Men…and the Not So Talked About Fertility Journey
Besides the basics, men and women have different needs and different types of pressures that society puts on them throughout life. Whereas women face the pressure to have kids earlier than they are usually ready to, the counterpart of our society, men, don’t face this same pressure. Although, according to a battery of studies, men should also have children when they are younger, as children will be healthier born to younger dads.
Today, more and more women are choosing to be childless (a little over 15% of women between the ages of 40-45 living childfree). And although it’s important to know what’s going on in the world when it comes to fertility, infertility and family building, the stats are mainly focused on women, which lends itself to the question, do we care about men and children? Is it unsafe or unhealthy for a man to have a baby later in life? Are men concerned about having kids or their fertility and whether they are going to have a family or not? Are they selfish for not having children, just as older society deems women are, at least perhaps according to previous generations?
Social norms and perspectives aside, the science points to the truth – men can have a much healthier child if they conceive with their baby-making partner during a healthy phase, when they are taking care of themselves, there are no infections or illnesses, there is less stress, and under the age of 35, when Advanced Paternal Age (APA) sets in. Despite the notion that men can be fulfilled with no family or children, and woman can only be fulfilled if they reproduce, society, gender and the environment are changing. Taking care of yourself before you conceive (preconception care) and considering having children at a younger age can greatly improve the health of your future child, throughout their entire life. Children born to men over the age of 35 are more likely to have mental health and developmental problems like schizophrenia or autism.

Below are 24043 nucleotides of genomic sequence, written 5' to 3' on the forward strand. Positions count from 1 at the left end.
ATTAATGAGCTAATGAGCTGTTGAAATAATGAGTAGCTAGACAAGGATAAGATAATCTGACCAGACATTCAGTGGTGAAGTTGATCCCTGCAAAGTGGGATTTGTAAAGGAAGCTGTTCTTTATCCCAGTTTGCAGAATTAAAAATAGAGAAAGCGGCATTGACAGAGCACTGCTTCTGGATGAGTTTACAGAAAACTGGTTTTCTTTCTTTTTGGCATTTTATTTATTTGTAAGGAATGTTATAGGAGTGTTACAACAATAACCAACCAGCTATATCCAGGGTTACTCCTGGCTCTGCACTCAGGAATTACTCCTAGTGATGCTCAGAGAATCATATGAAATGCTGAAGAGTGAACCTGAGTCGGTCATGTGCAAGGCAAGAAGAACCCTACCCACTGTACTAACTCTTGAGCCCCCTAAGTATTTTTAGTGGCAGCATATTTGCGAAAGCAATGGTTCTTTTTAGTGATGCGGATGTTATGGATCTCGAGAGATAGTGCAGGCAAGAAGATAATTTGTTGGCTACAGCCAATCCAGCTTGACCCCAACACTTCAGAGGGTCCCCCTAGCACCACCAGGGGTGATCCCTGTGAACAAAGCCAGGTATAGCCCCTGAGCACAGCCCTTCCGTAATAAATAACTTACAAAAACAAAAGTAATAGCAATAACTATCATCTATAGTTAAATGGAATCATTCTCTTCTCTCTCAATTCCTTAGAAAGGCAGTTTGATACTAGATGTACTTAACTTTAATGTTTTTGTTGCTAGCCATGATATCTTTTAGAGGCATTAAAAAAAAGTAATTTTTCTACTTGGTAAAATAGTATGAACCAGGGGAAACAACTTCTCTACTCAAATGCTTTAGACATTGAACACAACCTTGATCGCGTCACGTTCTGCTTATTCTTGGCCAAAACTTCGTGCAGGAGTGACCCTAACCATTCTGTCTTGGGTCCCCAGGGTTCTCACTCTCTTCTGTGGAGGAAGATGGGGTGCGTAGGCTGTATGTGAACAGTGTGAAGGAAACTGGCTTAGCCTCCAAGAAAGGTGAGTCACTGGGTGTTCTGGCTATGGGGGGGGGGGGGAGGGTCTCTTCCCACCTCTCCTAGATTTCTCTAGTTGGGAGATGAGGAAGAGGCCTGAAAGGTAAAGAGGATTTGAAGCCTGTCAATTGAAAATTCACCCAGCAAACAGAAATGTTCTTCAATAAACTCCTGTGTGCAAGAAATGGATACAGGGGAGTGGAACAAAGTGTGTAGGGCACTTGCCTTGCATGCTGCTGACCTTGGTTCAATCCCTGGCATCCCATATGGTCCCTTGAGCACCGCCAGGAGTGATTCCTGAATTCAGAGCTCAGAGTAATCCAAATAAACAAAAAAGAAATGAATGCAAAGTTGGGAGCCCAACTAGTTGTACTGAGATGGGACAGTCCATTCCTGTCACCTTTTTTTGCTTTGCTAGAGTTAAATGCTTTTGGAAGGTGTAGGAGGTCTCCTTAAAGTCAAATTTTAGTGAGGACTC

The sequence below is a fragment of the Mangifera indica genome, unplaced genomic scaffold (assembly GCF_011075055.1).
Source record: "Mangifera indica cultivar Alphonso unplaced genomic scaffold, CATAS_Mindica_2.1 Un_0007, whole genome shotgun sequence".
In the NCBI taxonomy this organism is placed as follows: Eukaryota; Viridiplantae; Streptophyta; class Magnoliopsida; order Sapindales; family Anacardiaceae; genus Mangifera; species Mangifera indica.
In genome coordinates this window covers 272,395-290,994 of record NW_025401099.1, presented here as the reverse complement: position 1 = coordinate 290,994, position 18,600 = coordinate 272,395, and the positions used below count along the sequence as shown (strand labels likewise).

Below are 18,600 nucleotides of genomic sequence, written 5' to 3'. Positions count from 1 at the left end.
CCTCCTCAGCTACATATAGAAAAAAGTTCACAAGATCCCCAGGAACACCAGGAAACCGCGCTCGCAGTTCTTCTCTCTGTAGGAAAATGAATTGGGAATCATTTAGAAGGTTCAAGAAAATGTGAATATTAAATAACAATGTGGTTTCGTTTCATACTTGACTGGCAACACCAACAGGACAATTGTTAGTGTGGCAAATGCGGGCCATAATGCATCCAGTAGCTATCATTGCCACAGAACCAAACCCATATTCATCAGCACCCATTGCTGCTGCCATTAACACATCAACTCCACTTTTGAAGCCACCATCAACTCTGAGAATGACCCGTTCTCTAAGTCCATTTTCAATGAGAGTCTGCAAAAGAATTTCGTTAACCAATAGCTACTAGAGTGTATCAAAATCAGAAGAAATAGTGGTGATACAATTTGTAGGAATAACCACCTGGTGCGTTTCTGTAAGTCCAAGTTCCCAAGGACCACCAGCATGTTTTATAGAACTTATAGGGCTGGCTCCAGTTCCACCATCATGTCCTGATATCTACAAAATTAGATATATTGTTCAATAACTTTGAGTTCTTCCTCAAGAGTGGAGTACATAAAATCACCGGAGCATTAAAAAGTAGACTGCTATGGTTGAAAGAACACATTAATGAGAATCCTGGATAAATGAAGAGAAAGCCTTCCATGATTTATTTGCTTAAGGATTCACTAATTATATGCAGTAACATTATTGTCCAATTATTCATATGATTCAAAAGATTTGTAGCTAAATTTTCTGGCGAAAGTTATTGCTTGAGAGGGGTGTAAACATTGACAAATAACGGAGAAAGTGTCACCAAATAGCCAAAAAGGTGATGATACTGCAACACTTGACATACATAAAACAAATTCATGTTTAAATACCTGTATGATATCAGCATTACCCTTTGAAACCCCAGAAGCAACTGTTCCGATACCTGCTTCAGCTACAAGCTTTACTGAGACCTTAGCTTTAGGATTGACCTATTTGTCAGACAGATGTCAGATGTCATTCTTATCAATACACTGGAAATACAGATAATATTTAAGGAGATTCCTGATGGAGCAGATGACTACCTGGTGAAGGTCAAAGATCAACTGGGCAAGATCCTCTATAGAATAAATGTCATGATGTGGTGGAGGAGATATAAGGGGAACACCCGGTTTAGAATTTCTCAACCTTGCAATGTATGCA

Today there is much less of a stigma these days around living life without having babies, and there’s a vibrant community for the child-free by choice. Also, more and more men are choosing to use donor egg and surrogacy to have children of their own when they are ready to be a dad – something that was not really considered even a decade ago. Since men are becoming more engaged in the discussion slowly but surely, and since their sperm needs to be in tip top shape to have healthy kids, perhaps the research on fertility and family building will grow to include men. Seeing as parenting responsibilities are now being covered by both men and women these days, just as the workforce involves more women now (or even more women in many states) it makes sense.
No matter what lifestyle you choose, or what chooses you, things are changing and there is more acceptance around how we live our lives, and this is a good thing.
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